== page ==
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Keywords:

  • Ankylosing spondylitis;
  • Etanercept;
  • Health-related quality of life;
  • Short Form 36

Abstract

Objective

To assess the impact of ankylosing spondylitis (AS) on patient health-related quality of life (HRQOL) relative to both the general US and chronically-ill populations, and to evaluate whether etanercept therapy can reverse impairments in HRQOL due to AS.

Methods

Two AS patient populations were evaluated: patients with AS from a US clinical trial who were randomized to receive either etanercept (n = 20) or placebo (n = 20) for 16 weeks, and placebo-treated patients from a multinational sample who subsequently received etanercept (n = 129) during a 48-week, open-label extension study. A sample from the US general population and patients with other medical conditions derived from the National Survey of Functional Health Status were used as comparators to evaluate the relative impact of active AS on HRQOL, as measured by the Short Form 36 (SF-36) questionnaire.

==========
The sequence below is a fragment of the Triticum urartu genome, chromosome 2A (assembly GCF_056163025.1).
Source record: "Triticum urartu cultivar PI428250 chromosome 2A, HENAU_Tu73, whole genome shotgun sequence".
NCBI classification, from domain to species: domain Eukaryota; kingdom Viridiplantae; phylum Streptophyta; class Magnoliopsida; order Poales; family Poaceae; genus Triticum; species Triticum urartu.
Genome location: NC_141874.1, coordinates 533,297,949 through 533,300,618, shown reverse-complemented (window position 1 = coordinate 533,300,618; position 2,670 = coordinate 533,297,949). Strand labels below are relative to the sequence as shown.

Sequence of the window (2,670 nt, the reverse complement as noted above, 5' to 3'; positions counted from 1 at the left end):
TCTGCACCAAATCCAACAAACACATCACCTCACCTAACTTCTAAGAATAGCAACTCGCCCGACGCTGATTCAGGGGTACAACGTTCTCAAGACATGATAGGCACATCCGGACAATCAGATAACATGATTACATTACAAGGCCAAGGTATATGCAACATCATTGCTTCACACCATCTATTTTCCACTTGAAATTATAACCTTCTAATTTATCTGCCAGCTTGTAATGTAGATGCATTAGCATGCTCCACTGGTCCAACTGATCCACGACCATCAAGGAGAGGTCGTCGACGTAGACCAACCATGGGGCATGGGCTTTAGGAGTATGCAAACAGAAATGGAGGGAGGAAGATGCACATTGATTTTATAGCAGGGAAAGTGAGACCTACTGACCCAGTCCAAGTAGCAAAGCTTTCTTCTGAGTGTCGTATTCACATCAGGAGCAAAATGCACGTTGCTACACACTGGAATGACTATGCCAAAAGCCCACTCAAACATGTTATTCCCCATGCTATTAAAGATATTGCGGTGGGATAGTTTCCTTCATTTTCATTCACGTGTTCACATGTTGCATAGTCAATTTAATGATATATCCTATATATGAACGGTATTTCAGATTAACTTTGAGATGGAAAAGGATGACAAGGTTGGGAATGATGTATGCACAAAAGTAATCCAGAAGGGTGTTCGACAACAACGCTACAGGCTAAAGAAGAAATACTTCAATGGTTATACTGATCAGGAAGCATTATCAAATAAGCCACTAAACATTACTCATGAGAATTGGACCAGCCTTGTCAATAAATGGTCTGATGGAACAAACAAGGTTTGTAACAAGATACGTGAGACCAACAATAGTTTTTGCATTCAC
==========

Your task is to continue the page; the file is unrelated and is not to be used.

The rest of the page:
Results

At baseline, patients with AS in both the US and multinational samples had significantly lower scores than the US general population on all 8 SF-36 scales. Compared with patients with other medical conditions, patients with AS had the lowest scores in the physical domains—Physical Functioning, Role Physical, and Bodily Pain. Impairments in SF-36 scores for psychosocial domains, such as Social Functioning, Role Emotional, and Mental Health, were somewhat less pronounced in patients with AS. Treatment with etanercept significantly improved the HRQOL of patients with AS on all 8 SF-36 scales, especially in the same physical domains that showed the greatest impairments prior to treatment (Physical Functioning, Role Physical, and Bodily Pain).

Conclusion

Patients with active AS despite conventional therapy have significantly reduced HRQOL across a wide range of domains. These reductions are most pronounced in the physical domains and exceed those seen in many other chronic diseases. Etanercept therapy significantly improves patient HRQOL, indicating that decrements in HRQOL due to AS may be at least partly reversible.